Imagine it’s pre-COVID. You’re going to a conference, but you’re running late. You find a parking spot, jog into a building you’ve never been to before, and you see a janitor cleaning up. You stop to ask where the front of the meeting hall is, and you’re directed to a nearby hallway on the left. As you head that direction, you see a couple taking wedding photos in front of a beautiful fountain. You enter the meeting hall and get there just in time to see that the keynote speaker from one of the hottest tech startups just took the stage.
Close your eyes, and try to visualize this scenario.
What do you see? Was the janitor a white woman? Were the newlyweds two men? Was the keynote speaker a 40-something bald Black woman?
This is what Diversity, Equity, and Inclusion expert Jackye Clayton asked attendees at her HR Tech keynote to demonstrate implicit bias. We all have a tendency to visualize what’s familiar, but this is holding us back from building diverse workforces and inclusive company cultures that will retain them.
If we want to make progress toward diversity, equity, and inclusion, we need to challenge the way we think, and the way we do things. With that, here are six common mistakes that may be holding you back.
1. Only sourcing Black candidates from HBCUs
Historically Black Colleges and Universities (HBCUs) are a tremendous resource for sourcing Black candidates, but should not be the only source.
Out of the top 10 colleges and universities for enrollment of Black and African American students, only three are HBCUs. Based on current enrollment, you would be leaving over 50,000 candidates on the table if your recruiting plan for Black talent stops at HBCUs. In fact, only 20 percent of Black students who complete a bachelor’s degree go to an HBCU.
Make sure your diversity recruiting strategy is able to reach the other 80 percent of Black college graduates—as well as those without a college degree.
2. Using unnecessary job requirements to screen candidates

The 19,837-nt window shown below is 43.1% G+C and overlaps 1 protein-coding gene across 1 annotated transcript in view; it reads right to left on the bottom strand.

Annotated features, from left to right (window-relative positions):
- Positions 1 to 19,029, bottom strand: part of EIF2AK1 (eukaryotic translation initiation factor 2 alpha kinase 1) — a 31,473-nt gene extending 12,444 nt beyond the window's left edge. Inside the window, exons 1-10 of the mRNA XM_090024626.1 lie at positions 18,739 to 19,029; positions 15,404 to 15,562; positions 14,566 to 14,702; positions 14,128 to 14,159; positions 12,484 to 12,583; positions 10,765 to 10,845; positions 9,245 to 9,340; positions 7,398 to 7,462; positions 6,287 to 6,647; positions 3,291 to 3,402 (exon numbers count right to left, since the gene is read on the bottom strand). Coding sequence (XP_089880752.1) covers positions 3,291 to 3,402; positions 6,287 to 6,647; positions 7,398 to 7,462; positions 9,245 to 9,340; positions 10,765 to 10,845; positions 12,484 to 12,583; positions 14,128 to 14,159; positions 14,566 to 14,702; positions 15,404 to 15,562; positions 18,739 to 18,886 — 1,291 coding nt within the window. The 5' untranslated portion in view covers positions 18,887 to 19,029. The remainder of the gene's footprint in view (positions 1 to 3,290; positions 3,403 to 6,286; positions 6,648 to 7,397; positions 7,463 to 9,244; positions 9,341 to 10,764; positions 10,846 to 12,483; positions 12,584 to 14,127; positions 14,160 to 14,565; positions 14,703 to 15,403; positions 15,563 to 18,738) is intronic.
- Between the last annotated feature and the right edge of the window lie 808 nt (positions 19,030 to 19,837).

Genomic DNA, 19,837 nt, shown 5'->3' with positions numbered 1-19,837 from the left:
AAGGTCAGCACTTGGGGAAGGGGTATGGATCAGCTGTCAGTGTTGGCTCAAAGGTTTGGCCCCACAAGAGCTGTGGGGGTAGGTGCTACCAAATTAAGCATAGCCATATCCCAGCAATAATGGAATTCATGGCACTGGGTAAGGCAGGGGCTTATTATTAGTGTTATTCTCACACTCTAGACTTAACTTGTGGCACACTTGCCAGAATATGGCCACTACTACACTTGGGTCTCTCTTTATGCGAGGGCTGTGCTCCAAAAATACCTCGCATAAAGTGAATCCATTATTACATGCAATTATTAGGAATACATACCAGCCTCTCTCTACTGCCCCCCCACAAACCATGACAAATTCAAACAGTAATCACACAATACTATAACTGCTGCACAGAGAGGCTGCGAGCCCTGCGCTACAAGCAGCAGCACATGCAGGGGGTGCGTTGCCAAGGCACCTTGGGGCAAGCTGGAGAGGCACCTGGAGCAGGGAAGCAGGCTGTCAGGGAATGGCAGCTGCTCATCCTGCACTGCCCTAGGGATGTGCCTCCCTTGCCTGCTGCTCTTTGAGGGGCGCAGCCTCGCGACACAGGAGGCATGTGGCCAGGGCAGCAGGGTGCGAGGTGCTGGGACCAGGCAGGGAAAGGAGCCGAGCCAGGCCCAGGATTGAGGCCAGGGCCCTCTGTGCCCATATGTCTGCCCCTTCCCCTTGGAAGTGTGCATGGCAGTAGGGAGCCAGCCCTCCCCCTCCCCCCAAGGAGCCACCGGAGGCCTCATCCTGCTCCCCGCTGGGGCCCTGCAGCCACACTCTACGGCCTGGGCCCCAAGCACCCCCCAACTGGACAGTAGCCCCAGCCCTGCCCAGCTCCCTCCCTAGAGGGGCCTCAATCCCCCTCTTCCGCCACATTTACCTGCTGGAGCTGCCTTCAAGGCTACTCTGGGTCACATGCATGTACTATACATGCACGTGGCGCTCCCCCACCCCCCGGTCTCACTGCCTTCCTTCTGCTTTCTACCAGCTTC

Job requirements often contain a minimum amount of experience with continuous responsibility or growing leadership responsibilities. Candidates with job gaps or lack of career progression are often disqualified right away.
This can disproportionately affect people from marginalized groups, who are more likely to be treated poorly at work—and may have shorter tenures as a result. For instance, 90 percent of transgendered workers have directly experienced harassment or mistreatment at work. This includes inappropriate questions, missed promotions, and physical violence. Because of this, people from marginalized groups could be more likely to have job gaps or lack of career progression—and shouldn’t be punished for it.
Before you judge someone because they seem to move around a lot, consider that they may be a victim of discrimination.
3. Overlooking candidates with disabilities
Companies often think about diversity in terms of gender and race, but overlook other forms of diversity—including disability.
Approximately 11 percent of all postsecondary undergraduates report having some form of disability. And there are many educational institutions that specifically assist students with disabilities:
- Gallaudet University supports students that are deaf or hard of hearing.
- Landmark College supports students with learning disabilities.
- Perkins School for the Blind supports students with blindness, deaf blindness, and multiple disabilities.
- The University of Houston has a center for students with disabilities that supports mobility impairment, psychological disabilities, and learning disabilities.